Attributed by Jared McCallister
Published in New York Daily News
Separated by more than 900 miles in 1968, striking New York City sanitation workers were brought closer to the Rev. Dr. Martin Luther King Jr.-supported black sanitation workers strike in Memphis — through both coincidence and concern for their Southern colleagues.
While the New York workers had wage concerns and other issues during their 1968 strike, their black counterparts in Memphis were enduring truly hellish and deadly working conditions and systemic racism daily.
And some New York sanitation union members even joined King and others by marching in Memphis for the beleaguered black sanitation workers.
What the Memphis workers were seeking by striking in 1963 was coincidentally reflected in the title of the 2009 Kevin Rice book about New York City’s Uniformed Sanitationmen’s Association, Teamsters, Local 831 called “Dignity and Respect.”
Nearly 40 years after the 1968 strikes, a connection of concern was again evident when New York sanitation union leaders pushed to recognize the Martin Luther King Jr. Day holiday as a paid holiday for its workers.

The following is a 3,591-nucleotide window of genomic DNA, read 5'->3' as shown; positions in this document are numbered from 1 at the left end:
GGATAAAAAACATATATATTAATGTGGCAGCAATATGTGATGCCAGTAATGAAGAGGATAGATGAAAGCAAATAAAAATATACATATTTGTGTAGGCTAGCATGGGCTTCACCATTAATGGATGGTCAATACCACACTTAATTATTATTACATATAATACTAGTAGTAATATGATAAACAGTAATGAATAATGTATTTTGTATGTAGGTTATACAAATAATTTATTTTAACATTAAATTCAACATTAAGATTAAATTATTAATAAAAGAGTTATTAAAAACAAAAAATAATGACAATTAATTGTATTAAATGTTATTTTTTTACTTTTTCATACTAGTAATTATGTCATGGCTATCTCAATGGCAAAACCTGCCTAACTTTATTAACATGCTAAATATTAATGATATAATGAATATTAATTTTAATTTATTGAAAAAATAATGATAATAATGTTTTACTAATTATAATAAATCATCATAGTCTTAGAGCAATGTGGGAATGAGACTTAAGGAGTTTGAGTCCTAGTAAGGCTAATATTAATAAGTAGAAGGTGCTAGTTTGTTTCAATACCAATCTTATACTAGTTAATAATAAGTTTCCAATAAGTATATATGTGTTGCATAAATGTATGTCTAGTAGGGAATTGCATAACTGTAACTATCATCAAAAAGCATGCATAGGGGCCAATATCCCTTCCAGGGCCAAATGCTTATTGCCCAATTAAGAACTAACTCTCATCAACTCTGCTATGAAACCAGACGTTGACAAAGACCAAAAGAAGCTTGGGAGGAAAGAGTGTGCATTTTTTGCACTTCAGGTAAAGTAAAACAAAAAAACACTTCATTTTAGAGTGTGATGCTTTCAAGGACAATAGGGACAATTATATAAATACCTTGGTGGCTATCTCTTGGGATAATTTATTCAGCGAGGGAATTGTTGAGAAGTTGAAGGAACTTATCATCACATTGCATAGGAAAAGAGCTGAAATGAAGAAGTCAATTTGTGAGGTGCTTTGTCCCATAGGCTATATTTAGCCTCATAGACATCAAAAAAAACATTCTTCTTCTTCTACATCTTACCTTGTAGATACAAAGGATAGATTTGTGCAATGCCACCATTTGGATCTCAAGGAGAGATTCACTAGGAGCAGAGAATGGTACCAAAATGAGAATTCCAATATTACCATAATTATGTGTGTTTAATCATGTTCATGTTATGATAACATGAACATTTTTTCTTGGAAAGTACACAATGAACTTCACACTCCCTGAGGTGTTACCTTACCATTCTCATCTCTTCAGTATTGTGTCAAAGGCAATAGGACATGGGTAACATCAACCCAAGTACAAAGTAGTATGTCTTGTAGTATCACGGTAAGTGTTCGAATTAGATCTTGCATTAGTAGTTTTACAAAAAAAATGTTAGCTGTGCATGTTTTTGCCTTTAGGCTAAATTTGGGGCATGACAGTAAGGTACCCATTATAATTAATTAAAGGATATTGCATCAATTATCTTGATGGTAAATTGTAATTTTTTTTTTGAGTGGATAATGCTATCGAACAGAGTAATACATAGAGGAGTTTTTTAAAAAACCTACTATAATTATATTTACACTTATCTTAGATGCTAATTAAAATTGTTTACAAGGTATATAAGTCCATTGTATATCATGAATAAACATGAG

“I’m the only union that received this holiday without giving up a holiday,” said Harry Nespoli, president of the Uniformed Sanitationmen’s Association, Teamsters Local 831, proudly looking back on the achievement after negotiations with the city.
In 2008, the sanitation union members were the only uniformed city workers to get Dr. Martin Luther King Jr. Day off as a paid holiday without giving up another paid holiday to get it.
Nespoli – who starts his typical day in the wee hours of the morning, just like the thousands of workers he represents – championed the MLK paid holiday effort for sanitation workers.
His membership, nicknamed “New York’s Strongest,” works year-round to make all of New York City “new” every day by collecting tons of garbage and recyclables.
Every work day, Nespoli is at his desk in the union local’s lower Manhattan offices, talking on the phone and holding meetings, while always prepared to travel to meet with his members in the streets.